TAMIL NADU

Friendship that has withstood time

Shuzo Matsunaga

Shuzo Matsunaga  

“He was tall and fair. When he saw me, he bowed and folded his hands to say vanakkam,” recalls S.M. Muthu from Omalur, Salem. The 93-year-old is speaking of his first impressions of his Japanese pen-friend Shuzo Matsunaga, 92. The year was 1981; the friendship between Muthu and Shuzo was about a year old then.

Muthu had arranged for Shuzo to attend the fifth World Classical Tamil Conference in Madurai. Shuzo read out a research essay on the ‘Thirukkural’ at the conference. His trip to India was the result of a few lines on the ‘Thirukkural’ he read in a book a year before. Shuzo wrote to his pen-friend Shekar, saying he wanted to read more on the work. Shekar’s father Muthu, an avid lover of Tamil literature, sent Shuzo G.U. Pope’s English translation of the ‘Thirukkural’.

The ‘Thirukkural’ fascinated Shuzo, and Muthu was fascinated by the Japanese gentleman who was attracted to Tamil literature — their friendship has lasted over 30 years. Shuzo translated the ‘Thirukkural’ into Japanese in 1980. Says Muthu: “During his visit to India, I spoke to Shuzo about Bharathiar. I asked if he could introduce the poet to the Japanese.”

Shuzo gladly agreed — the Kuyil Paatu was translated into Japanese. “He told me that youngsters in Japan were fond of the poems,” says Muthu. “The translation even won an award and cash prize from the Thanjavur Tamil University.”

Muthu and Shuzo communicate through letters in English and photographs. The latter would write to him if he had doubts while translating Thiruvalluvar or Bharathiar. “We exchanged about 50 letters when Shuzo worked on the ‘Thirukkural’. He would send me photocopies of the page in which he sought clarifications and I would write back to him,” explains Muthu.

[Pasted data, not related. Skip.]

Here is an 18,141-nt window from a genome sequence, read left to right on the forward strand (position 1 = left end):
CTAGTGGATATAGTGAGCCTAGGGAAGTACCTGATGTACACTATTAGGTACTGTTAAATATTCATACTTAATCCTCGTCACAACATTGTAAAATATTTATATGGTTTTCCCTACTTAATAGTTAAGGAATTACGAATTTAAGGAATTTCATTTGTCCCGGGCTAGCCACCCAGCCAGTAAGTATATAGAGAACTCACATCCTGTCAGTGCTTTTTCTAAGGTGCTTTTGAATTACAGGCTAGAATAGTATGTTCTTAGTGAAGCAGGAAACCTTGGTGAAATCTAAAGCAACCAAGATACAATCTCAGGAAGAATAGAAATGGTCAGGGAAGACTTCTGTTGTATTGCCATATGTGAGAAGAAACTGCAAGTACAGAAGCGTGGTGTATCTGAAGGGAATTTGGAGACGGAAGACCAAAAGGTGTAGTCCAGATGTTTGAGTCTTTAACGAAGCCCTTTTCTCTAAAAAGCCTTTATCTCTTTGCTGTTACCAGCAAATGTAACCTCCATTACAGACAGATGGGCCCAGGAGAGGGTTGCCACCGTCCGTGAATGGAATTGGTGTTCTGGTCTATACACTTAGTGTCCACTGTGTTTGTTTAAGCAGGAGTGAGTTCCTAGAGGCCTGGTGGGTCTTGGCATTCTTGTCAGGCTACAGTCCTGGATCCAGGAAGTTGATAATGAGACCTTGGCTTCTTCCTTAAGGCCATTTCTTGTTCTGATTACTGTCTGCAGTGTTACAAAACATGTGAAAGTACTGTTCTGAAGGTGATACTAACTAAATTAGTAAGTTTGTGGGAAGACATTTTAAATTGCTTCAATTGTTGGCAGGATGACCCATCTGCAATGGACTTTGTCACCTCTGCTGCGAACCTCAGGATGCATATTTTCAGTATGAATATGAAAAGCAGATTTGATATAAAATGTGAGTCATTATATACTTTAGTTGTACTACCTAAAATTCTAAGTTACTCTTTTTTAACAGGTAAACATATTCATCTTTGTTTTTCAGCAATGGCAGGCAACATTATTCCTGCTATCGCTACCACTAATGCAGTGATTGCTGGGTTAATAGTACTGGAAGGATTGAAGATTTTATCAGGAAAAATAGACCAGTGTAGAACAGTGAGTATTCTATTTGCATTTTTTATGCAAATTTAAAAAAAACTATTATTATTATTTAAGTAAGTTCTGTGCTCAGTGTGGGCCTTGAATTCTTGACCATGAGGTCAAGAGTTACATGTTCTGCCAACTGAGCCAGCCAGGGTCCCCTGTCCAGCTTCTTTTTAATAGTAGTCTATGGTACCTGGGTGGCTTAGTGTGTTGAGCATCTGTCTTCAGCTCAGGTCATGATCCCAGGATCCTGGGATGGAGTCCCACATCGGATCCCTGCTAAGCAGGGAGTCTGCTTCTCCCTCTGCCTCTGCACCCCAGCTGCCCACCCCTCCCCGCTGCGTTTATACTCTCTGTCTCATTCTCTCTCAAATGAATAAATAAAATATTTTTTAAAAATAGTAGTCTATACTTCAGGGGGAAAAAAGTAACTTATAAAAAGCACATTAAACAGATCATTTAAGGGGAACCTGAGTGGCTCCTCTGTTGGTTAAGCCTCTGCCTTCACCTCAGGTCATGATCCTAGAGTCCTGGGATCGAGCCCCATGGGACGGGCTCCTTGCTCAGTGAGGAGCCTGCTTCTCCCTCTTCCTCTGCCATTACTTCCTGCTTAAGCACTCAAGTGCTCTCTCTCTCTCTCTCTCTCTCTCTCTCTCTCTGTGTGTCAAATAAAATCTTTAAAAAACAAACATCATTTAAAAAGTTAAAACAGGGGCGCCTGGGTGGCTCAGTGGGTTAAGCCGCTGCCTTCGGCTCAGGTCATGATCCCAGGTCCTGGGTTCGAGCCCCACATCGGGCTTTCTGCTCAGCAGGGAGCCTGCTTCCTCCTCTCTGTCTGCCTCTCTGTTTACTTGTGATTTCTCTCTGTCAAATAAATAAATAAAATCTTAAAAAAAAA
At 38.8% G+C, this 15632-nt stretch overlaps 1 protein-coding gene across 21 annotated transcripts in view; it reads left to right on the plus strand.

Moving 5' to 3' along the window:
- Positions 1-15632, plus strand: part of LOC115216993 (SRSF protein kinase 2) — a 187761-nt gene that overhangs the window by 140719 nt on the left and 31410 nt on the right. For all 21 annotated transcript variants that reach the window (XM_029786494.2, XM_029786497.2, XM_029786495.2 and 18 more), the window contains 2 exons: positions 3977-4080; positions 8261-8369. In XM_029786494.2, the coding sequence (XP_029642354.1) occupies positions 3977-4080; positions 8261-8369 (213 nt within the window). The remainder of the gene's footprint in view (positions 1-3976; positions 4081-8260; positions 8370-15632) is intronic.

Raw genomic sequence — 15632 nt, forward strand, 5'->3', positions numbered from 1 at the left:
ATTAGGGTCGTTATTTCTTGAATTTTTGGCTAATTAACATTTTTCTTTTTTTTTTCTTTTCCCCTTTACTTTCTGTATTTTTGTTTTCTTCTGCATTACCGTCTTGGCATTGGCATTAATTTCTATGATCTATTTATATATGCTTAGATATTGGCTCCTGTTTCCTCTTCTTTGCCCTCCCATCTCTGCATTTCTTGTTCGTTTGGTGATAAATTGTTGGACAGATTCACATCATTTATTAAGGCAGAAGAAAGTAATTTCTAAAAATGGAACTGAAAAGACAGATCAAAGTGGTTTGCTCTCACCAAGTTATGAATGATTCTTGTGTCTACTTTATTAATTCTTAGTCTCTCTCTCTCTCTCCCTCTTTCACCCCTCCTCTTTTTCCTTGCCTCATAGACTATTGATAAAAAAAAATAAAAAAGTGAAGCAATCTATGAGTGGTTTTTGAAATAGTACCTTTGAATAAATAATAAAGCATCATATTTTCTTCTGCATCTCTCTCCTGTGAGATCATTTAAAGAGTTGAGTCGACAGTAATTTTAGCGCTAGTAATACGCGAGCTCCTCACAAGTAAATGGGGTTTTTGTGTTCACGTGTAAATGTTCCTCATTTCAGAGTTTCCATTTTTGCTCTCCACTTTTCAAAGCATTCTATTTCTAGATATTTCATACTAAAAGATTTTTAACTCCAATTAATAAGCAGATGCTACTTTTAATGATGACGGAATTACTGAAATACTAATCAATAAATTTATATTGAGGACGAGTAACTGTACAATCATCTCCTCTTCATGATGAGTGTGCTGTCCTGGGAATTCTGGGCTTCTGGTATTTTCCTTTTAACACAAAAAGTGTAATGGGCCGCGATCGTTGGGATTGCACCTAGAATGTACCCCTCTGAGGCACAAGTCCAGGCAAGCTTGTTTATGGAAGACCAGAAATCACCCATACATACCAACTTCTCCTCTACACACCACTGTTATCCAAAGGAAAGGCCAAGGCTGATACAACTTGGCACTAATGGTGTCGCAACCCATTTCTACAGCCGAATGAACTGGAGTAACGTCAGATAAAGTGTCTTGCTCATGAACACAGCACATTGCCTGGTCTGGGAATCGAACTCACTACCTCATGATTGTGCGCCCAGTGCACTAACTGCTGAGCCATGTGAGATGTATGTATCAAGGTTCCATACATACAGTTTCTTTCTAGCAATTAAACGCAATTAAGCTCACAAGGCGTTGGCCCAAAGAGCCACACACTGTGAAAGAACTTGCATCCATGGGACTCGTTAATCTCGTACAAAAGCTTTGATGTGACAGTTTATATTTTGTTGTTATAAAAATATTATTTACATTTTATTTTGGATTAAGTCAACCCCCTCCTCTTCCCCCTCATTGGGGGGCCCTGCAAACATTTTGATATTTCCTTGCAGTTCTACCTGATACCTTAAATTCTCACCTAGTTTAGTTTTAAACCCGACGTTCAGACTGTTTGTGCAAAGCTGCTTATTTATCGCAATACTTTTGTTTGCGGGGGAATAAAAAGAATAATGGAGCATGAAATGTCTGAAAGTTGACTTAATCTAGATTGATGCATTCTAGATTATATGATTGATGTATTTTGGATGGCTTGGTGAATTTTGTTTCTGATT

Egged on by the letters from a friend in a village in a far-off country, Shuzo translated Manimegalai , Naaladiyar , Panchathanthira Kathaigal and Voice of Vallalar into Japanese. Muthu’s letters kept him company throughout his ventures. In 2007, the Japanese Government honoured Muthu’s services to their literature by issuing a commemorative postage stamp with his photo. Muthu has never visited a foreign country. But Shuzo has taken him to Japan through his letters. Japanese traditions, their festivals, stories about the Geishas… Muthu knows them all. “I too write to Shuzo about our festivals such as Deepavali and Pongal. He knows the practices followed in a typical Tamil wedding, the rituals performed during funerals… When my aruvathaam kalyanam (60{+t}{+h}birthday) was celebrated, I sent photos and wrote all about it to him,” he says. Shuzo has incorporated all these in a book titled My India As Seen Through Letters.

Shuzo, in turn, sent Muthu English translations of Japanese books. Muthu has translated some of them into Tamil. His stories have appeared in several Tamil dailies and magazines. Recently, New Century Book House published his translated work Japaniya Devadhai Kadhaigal. “ Thailand Naattupura Kadhaigal , a collection of short-stories, Manidha Naarkali , a crime story and Naatiyakkari , a translation of writer Kawabata’s The Izu Dancer are to be published soon,” says Muthu.

In the 31 years they’ve known each other, Muthu and Shuzo have met only once. “We are now in the final stages of life. I don’t think we will meet again,” says Muthu. Telephone conversations are few and far between, he adds. “He called me when my wife passed away. But these days, he’s short of hearing and I too can’t follow what he says.” They continue writing to each other, though.

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